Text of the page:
Although it was reprehensible that the United Arab Emirates (UAE) refused to give Israeli tennis player Shahar Peer an entry visa for a WTA-sanctioned tournament and the world stood idly by, there might be a silver lining to the whole episode. It could serve as a wake-up call to remind the world of the dangers that the UAE poses to Israel — while most of the international attention is focused on Iran.Goldman notes that while the threat from Dubai is financial, it is no less serious a threat to Israel and its economy:
While it makes for great newspaper headlines when Netanyahu proclaims that “it is 1939 all over again” with regard to Iran, I am equally concerned that landmark days in Israeli history like February 17, 1982, will stop happening. February 17 was the date that the first Israeli company, Teva Pharmaceuticals, went public on the Nasdaq exchange. This exchange is now partially Arab controlled. If the Arab boycott were extended to the Nasdaq, the Israeli economy would lose an important source of capital.The threat is real when you look at the numbers--and it has nothing to do with Sharia law and Islamic finance:
Where does the Dubai purchase of the Nasdaq leave Israel? The total market capitalization of Israeli companies on the NASDAQ is approximately $50 billion (pre market crash). Israel is the number one foreign issuer with a total of 90 companies. The Nasdaq, in appreciation of the value of Israeli companies on the exchange, currently defrays some of the cost of listing for Israeli companies. In addition, the Nasdaq holds Israeli Company Day to introduce Israeli stocks to institutional investors. With Arab owners, it is doubtful that these activities will continue during flush times.The threat from Dubai goes beyond the exchanges--there are other puchases that Dubai has made whose import apparently is going unnoticed:
The logical Israeli response would be to turn to the London Stock Exchange (LSE). But we will be blocked there also. In a related transaction, the Nasdaq sold Borse Dubai a 28% stake in the LSE. The government of Qatar also bought a 24% stake in the LSE at the same time. Israeli companies now face the prospect of listing on an exchange that is almost 50% owned by Arabs.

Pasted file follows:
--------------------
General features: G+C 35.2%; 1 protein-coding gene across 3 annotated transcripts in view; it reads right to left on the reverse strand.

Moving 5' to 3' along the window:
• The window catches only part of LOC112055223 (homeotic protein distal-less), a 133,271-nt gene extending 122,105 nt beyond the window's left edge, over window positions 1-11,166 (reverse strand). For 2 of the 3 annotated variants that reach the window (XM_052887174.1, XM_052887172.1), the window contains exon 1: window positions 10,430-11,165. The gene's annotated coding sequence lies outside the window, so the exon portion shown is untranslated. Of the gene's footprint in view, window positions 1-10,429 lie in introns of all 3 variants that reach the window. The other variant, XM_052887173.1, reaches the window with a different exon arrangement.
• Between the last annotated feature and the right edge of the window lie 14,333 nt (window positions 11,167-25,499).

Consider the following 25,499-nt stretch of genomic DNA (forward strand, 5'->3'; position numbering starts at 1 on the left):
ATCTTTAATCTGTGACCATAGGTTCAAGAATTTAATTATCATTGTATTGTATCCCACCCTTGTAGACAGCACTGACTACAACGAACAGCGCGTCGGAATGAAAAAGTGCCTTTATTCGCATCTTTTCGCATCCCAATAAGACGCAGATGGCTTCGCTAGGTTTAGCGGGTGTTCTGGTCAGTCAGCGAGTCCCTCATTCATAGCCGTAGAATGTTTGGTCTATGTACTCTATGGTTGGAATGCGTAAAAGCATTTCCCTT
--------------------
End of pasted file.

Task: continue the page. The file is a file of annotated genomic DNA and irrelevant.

...Some may underestimate the threat of Arab ownership of the exchanges to Israel. Hi-tech is Israel’s oil. Israel’s version of oil needs capital to operate. Although there are several ways to access capital, the public stock markets have proven the most effective at maximizing the value of businesses in Israel. The effect of the reduced access to capital will not be limited to the hi-tech sector in Israel. If hi-tech in Israel catches a sniffle, the Israeli government budget comes down with the flu. [emphasis added]
The bad news from Dubai is not finished. The government of Abu Dubai purchased a 7.5% stake in the private equity firm the Carlyle Group, well-known for its ownership of defense contractors. The many defense contractors controlled by the Carlyle Group could refuse to use Israeli subcontractors in deference to Abu Dhabi. In 2006, defense exports from Israel totaled $4.4 billion. Even worse, the government of Dubai could block the IDF from purchasing weapons vital to Israel’s defense from these military suppliers. They will also have the direct access to purchase them for their own defense.
The Carlyle group, with a Jewish David Rubinstein at the helm, is already participating in the Arab boycott without recriminations from the rest of the world. Carlyle has established a Middle East fund to invest in the region that will exclude investment in Israel. The New York Times sanguinely reports that sources close to the fundraising for this fund say that it would be next to impossible to raise money from other Middle East countries if Israel was one of the countries in the Middle East fund.
The threat may not manifest until the return to a better economy, but when the pressure will be applied profit will undoubtedly precede principle and the threat will become very real.